The NSF Website provides the most comprehensive source of information on NSF Directorates (including contact information), programs and funding opportunities. Use of this Website by potential proposers is strongly encouraged. In addition, National Science Foundation Update is a free e-mail subscription service designed to keep potential proposers and other interested parties apprised of new NSF funding opportunities and publications, important changes in proposal and award policies and procedures, and upcoming NSF Regional Grants Conferences. Subscribers are informed through e-mail when new publications are issued that match their identified interests. Users can subscribe to this service by clicking the "Get NSF Updates by Email" link on the NSF web site.

Grants.gov provides an additional electronic capability to search for Federal government-wide grant opportunities. NSF funding opportunities may be accessed via this new mechanism. Further information on Grants.gov may be obtained at http://www.grants.gov.

ABOUT THE NATIONAL SCIENCE FOUNDATION

The National Science Foundation (NSF) is an independent Federal agency created by the National Science Foundation Act of 1950, as amended (42 USC 1861-75). The Act states the purpose of the NSF is "to promote the progress of science; [and] to advance the national health, prosperity, and welfare by supporting research and education in all fields of science and engineering."

NSF funds research and education in most fields of science and engineering. It does this through grants and cooperative agreements to more than 2,000 colleges, universities, K-12 school systems, businesses, informal science organizations and other research organizations throughout the US. The Foundation accounts for about one-fourth of Federal support to academic institutions for basic research.

NSF receives approximately 40,000 proposals each year for research, education and training projects, of which approximately 11,000 are funded. In addition, the Foundation receives several thousand applications for graduate and postdoctoral fellowships. The agency operates no laboratories itself but does support National Research Centers, user facilities, certain oceanographic vessels and Arctic and Antarctic research stations. The Foundation also supports cooperative research between universities and industry, US participation in international scientific and engineering efforts, and educational activities at every academic level.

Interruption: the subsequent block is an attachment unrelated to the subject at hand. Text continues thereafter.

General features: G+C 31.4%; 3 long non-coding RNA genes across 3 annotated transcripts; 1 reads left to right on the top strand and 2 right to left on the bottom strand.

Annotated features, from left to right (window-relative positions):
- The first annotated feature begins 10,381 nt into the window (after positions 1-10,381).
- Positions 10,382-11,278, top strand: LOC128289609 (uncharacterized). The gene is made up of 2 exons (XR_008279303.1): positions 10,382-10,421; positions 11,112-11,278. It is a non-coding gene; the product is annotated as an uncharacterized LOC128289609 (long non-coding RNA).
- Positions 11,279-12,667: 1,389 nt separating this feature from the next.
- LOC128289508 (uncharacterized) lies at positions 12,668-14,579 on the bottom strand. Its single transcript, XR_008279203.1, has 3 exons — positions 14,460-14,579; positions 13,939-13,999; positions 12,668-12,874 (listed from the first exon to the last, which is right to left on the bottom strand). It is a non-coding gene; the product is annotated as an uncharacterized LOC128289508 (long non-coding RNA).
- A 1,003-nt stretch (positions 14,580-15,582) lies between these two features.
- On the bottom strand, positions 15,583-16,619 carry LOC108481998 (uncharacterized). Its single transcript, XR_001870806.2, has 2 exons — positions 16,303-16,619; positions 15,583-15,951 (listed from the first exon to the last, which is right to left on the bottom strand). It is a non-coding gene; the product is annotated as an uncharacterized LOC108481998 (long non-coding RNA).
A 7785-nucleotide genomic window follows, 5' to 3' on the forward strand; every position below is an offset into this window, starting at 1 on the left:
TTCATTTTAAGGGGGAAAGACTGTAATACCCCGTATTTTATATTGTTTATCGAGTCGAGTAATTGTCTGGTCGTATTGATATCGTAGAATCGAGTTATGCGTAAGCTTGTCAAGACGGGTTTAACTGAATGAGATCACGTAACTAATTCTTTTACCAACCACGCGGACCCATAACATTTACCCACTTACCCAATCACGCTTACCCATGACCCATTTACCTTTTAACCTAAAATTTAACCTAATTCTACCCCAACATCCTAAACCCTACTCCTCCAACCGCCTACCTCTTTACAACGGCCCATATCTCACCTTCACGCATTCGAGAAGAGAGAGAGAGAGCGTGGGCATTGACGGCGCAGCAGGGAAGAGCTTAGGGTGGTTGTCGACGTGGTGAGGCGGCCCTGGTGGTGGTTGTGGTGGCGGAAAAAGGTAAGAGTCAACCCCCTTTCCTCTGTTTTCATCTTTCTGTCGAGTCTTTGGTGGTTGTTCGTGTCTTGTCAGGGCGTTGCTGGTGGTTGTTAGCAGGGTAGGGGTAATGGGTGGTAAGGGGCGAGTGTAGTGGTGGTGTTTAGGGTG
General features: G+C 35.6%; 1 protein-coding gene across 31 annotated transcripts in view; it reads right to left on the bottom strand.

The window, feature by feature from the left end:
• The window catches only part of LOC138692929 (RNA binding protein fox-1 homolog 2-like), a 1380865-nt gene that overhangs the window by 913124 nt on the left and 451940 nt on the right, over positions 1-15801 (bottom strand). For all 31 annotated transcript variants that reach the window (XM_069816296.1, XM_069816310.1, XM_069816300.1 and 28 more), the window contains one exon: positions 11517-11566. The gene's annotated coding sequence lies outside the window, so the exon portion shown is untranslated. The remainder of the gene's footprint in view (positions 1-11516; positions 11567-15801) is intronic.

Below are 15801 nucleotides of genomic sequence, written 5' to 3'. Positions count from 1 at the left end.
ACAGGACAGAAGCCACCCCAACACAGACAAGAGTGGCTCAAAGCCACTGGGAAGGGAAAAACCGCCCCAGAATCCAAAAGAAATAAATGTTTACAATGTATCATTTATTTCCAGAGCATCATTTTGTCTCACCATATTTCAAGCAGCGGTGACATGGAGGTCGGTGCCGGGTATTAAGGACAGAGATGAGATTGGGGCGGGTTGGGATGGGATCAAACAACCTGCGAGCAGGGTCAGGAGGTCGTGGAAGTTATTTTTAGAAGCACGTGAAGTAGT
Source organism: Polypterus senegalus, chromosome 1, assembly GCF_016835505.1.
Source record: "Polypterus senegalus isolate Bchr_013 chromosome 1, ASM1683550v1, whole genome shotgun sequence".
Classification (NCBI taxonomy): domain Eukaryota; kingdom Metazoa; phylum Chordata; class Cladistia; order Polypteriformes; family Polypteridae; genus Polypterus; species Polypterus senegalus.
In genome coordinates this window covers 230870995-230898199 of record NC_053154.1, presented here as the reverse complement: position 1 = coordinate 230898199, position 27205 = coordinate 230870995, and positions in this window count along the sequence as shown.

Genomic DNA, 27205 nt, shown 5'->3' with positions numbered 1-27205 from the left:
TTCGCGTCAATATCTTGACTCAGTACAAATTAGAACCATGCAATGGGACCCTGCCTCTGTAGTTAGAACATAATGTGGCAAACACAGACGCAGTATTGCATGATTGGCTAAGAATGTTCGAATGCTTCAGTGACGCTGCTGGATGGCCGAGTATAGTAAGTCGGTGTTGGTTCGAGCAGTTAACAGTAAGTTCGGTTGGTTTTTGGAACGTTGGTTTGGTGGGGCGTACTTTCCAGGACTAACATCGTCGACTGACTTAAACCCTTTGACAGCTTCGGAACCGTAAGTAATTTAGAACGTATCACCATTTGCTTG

Facilitation Awards for Scientists and Engineers with Disabilities provide funding for special assistance or equipment to enable persons with disabilities to work on NSF-supported projects. See Grant Proposal Guide Chapter II, Section D.2 for instructions regarding preparation of these types of proposals.

The National Science Foundation has Telephonic Device for the Deaf (TDD) and Federal Information Relay Service (FIRS) capabilities that enable individuals with hearing impairments to communicate with the Foundation about NSF programs, employment or general information. TDD may be accessed at (703) 292-5090 and (800) 281-8749, FIRS at (800) 877-8339.

The National Science Foundation Information Center may be reached at (703) 292-5111.

The National Science Foundation promotes and advances scientific progress in the United States by competitively awarding grants and cooperative agreements for research and education in the sciences, mathematics, and engineering.

To get the latest information about program deadlines, to download copies of NSF publications, and to access abstracts of awards, visit the NSF Website at http://www.nsf.gov

  • Location:

4201 Wilson Blvd. Arlington, VA 22230